How Botanic Garden Educators Are Supporting the Global Strategy for Plant Conservation
As has been mentioned, botanic gardens, including their education departments, are already doing huge amounts of work that supports the aims of the GSPC. Educators can identify which of their programmes and projects contribute to the aims and use this as a basis for increasing interest and status of the work of the education department within the botanic garden as a whole – useful when wrangling for more funds! A survey of BGEN (Botanic Garden Education Network, U.K) members at their annual congress provided some excellent ideas and ways in which educators are already contributing to the GSPC – click on one of the targets below to see how their programmes connect and to gain some importation.
Think about what areas of your own programmes already fulfil these targets – then be one of the first 20 people to complete our survey for a free copy of ‘Plants for the Planet: Resources for Botanic Gardens’, worth £12/€18. To complete the questionnaire click here Any ideas and examples submitted will be credited and added on this website under the relevant targets for other educators to gain inspiration from.
For more information about BGEN, contact email@example.com.
Target 1: A widely accessible working list of known plant species, as a step towards a complete world flora.
For example, maybe you have programmes about databases, or train students in database techniques. Do you work with taxonomists or talk about the importance of their work for conservation? Does the education department work with research scientists in a science communication programme?
Target 2: A preliminary assessment of the conservation status of all known plant species, at national, regional and international levels.
Are you or do you facilitate your audience groups to get involved in local plant survey work, e.g. talks and guided walks? Does the education department host talks by researchers or field workers?
Target 3: Development of models with protocols for plant conservation and sustainable use, based on research and practical experience.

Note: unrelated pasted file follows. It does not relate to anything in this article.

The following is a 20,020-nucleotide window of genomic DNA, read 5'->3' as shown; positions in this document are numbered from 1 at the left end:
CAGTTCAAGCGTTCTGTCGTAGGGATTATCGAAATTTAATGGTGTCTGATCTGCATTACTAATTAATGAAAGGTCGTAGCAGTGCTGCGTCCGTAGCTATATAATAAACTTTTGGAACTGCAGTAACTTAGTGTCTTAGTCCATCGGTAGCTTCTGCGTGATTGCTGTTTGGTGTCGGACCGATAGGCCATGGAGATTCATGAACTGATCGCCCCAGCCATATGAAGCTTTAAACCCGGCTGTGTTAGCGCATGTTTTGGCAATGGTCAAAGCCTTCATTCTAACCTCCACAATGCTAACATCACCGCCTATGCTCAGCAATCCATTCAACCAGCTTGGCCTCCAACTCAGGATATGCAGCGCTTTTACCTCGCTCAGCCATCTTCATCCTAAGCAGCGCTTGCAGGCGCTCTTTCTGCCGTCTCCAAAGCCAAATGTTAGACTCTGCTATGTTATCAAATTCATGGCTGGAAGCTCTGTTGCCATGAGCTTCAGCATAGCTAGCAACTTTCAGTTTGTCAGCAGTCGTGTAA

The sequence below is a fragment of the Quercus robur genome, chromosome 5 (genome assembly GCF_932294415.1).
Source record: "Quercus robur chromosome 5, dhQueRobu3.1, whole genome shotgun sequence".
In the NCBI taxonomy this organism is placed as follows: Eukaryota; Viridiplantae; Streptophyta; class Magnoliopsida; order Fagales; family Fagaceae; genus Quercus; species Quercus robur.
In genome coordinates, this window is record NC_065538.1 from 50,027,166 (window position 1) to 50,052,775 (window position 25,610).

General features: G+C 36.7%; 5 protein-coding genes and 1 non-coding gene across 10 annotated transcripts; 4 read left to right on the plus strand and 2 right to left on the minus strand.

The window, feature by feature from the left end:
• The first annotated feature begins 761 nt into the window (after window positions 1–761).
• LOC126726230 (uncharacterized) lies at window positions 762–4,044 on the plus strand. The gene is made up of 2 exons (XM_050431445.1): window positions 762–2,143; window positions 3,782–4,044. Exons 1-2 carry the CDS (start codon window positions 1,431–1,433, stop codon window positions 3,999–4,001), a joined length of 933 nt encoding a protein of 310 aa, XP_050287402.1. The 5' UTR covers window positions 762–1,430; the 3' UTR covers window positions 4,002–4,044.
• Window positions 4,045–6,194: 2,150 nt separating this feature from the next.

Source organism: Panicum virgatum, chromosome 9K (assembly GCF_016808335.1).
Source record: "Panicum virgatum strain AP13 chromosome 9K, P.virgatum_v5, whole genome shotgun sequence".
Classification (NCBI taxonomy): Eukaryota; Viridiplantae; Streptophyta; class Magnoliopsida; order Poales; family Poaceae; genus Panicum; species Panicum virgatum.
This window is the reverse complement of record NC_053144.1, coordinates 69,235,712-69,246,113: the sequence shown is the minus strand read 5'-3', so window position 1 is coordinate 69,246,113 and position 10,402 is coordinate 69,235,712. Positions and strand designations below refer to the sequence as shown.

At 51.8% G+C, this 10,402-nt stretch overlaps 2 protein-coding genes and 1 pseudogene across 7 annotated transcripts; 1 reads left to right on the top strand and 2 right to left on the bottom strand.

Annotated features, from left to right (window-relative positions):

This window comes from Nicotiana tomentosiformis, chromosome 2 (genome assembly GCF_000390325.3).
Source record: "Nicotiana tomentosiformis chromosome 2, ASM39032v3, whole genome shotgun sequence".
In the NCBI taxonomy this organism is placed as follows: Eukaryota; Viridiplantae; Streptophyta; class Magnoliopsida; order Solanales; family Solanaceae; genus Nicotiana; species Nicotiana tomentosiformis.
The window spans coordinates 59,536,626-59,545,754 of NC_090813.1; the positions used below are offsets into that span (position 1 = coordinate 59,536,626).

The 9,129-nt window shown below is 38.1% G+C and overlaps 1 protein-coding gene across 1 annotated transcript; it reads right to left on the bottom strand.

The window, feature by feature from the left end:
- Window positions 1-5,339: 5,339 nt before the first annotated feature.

Working directly with conservation projects and programmes e.g. helping to set up education programmes elsewhere, fund teacher training in developing countries or have a regular means by which to share expertise.
Target 4: At least 10% of each of the world’s ecological regions effectively conserved.
Do your programmes include information about world habitats and their loss? Any interpretation panels or events connected to the importance of biomes and different habitats?
Target 5: Protection of 50% of the most important areas for plant diversity assured.
Do you talk about biodiversity ‘hotspots’ with school groups or have displays looking at their importance and relevance to your audience?
Target 6: At least 30% of production lands managed consistent with the conservation of plant diversity.
Are you involved with or do you teach about involvement with government policy on agriculture? Does any of your work examine agricultural practices and political implications?
Target 7: 60% of the world’s threatened species conserved in situ.
Is there a connection between the education department and public awareness campaigns in house to raise money for in situ provision? Do you work with conservation areas within your site, for example by having guided walks or trails through nature areas or interpreting conservation zones?